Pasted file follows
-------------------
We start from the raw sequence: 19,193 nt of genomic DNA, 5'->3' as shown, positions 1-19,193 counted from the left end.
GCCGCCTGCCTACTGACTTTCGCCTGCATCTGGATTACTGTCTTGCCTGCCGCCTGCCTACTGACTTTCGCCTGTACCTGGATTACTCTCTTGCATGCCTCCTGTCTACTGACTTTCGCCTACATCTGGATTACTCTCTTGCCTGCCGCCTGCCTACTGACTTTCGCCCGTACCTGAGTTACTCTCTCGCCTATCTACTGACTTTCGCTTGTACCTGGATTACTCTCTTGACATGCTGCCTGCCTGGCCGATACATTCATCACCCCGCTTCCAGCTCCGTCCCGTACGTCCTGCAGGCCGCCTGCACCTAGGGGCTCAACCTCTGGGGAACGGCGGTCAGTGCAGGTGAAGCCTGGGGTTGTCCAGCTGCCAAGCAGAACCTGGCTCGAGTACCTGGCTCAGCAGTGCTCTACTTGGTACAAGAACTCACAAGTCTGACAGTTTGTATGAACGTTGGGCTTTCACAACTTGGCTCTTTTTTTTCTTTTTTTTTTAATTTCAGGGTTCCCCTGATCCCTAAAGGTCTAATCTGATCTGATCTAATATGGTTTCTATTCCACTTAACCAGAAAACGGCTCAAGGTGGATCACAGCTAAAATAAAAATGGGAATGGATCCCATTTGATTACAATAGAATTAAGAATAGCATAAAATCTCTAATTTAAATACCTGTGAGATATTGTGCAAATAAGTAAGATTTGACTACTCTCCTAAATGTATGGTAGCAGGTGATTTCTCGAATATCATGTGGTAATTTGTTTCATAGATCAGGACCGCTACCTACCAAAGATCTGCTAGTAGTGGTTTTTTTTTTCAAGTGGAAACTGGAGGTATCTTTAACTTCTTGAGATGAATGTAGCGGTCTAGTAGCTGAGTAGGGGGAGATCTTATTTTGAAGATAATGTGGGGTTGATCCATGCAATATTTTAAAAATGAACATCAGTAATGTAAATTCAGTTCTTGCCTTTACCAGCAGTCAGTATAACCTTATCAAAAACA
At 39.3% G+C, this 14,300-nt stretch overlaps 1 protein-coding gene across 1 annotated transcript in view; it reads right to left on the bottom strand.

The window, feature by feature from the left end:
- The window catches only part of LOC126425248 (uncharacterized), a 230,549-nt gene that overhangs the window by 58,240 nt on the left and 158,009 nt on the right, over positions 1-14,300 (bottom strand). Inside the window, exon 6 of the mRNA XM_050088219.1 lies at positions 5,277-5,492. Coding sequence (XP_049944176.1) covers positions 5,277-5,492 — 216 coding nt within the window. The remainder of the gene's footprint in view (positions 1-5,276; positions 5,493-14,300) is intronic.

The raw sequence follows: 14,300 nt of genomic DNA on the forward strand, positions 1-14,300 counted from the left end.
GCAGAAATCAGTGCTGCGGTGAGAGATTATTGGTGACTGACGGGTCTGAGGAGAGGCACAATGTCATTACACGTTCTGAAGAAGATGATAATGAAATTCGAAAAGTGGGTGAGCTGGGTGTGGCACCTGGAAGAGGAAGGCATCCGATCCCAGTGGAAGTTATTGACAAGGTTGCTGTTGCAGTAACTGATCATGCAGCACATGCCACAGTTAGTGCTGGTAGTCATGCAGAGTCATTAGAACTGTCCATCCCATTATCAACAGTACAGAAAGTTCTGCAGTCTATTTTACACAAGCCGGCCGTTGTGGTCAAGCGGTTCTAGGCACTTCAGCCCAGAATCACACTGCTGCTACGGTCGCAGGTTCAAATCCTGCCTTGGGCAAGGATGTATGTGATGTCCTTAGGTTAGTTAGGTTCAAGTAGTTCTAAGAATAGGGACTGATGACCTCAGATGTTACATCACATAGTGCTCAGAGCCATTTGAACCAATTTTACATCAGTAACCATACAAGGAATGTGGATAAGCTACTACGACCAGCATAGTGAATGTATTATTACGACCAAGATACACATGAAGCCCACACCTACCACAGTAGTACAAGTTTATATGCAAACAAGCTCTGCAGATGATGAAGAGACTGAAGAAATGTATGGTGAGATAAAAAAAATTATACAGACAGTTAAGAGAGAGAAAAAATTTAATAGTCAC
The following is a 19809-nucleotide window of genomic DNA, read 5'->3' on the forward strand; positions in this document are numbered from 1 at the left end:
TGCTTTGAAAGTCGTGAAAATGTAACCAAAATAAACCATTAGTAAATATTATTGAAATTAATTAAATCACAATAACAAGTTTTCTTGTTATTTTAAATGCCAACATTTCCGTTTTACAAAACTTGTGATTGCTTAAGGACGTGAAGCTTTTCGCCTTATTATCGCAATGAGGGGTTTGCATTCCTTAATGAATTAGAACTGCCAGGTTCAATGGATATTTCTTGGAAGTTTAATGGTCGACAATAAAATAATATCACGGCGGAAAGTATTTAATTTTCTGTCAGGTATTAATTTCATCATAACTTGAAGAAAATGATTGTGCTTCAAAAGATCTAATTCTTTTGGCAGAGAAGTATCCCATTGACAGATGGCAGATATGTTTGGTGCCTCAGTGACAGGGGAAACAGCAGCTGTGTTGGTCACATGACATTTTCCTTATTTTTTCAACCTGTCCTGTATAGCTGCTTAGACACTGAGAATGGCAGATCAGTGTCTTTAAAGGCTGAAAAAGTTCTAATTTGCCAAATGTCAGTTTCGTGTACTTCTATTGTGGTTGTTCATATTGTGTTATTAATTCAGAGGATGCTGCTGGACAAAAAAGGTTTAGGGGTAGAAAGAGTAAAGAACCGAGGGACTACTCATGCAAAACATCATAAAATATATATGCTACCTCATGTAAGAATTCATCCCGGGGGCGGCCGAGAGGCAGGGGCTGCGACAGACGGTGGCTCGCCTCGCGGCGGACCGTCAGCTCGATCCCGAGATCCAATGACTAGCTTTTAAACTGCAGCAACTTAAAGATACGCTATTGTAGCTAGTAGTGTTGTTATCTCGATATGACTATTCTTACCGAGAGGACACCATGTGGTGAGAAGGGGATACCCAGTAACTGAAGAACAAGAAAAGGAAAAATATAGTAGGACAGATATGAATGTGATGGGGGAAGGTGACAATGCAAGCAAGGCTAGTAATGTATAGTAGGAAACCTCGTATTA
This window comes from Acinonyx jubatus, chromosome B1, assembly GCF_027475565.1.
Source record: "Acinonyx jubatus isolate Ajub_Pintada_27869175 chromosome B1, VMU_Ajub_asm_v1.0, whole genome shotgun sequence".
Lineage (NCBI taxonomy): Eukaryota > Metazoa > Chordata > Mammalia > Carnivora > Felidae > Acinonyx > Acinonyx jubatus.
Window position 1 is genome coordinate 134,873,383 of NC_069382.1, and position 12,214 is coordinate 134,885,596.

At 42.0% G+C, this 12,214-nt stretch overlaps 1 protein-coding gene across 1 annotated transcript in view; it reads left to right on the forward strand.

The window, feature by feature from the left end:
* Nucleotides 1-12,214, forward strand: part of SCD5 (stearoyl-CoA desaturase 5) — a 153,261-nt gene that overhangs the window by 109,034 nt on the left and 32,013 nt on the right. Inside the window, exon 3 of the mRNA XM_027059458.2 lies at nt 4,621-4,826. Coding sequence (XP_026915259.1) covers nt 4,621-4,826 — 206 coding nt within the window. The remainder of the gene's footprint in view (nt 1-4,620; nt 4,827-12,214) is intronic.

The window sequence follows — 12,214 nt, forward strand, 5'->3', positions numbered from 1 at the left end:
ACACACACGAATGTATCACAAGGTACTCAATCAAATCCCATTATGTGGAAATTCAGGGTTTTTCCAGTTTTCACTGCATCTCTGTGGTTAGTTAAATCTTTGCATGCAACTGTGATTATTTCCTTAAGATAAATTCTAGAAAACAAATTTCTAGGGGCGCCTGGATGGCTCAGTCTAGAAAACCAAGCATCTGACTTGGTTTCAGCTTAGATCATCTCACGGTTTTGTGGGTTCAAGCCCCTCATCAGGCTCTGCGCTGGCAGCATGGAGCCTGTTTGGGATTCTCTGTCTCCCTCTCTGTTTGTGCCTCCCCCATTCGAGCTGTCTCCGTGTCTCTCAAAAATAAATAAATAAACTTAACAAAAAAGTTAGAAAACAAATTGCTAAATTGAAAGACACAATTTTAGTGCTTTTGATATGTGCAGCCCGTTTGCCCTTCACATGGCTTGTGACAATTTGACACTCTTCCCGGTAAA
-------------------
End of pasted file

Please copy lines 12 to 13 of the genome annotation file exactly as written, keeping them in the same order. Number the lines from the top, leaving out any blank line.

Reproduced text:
Lineage (NCBI taxonomy): Eukaryota > Metazoa > Chordata > Mammalia > Carnivora > Felidae > Acinonyx > Acinonyx jubatus.
Window position 1 is genome coordinate 134,873,383 of NC_069382.1, and position 12,214 is coordinate 134,885,596.